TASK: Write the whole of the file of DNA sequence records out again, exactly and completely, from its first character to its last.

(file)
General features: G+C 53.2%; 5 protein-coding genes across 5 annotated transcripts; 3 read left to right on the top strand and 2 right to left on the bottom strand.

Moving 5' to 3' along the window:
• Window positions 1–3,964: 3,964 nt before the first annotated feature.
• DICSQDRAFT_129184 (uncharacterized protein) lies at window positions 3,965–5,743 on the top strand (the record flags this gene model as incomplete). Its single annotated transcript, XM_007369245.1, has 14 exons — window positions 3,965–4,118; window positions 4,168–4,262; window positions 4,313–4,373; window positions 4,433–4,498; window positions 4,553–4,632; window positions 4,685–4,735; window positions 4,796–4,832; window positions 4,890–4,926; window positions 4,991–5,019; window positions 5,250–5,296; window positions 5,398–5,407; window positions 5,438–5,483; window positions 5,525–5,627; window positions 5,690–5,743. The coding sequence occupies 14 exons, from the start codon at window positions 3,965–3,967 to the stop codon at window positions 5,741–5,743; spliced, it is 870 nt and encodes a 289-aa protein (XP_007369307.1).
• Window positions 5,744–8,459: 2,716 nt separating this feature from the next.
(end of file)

General features: G+C 53.2%; 5 protein-coding genes across 5 annotated transcripts; 3 read left to right on the top strand and 2 right to left on the bottom strand.

Moving 5' to 3' along the window:
• Window positions 1–3,964: 3,964 nt before the first annotated feature.
• DICSQDRAFT_129184 (uncharacterized protein) lies at window positions 3,965–5,743 on the top strand (the record flags this gene model as incomplete). Its single annotated transcript, XM_007369245.1, has 14 exons — window positions 3,965–4,118; window positions 4,168–4,262; window positions 4,313–4,373; window positions 4,433–4,498; window positions 4,553–4,632; window positions 4,685–4,735; window positions 4,796–4,832; window positions 4,890–4,926; window positions 4,991–5,019; window positions 5,250–5,296; window positions 5,398–5,407; window positions 5,438–5,483; window positions 5,525–5,627; window positions 5,690–5,743. The coding sequence occupies 14 exons, from the start codon at window positions 3,965–3,967 to the stop codon at window positions 5,741–5,743; spliced, it is 870 nt and encodes a 289-aa protein (XP_007369307.1).
• Window positions 5,744–8,459: 2,716 nt separating this feature from the next.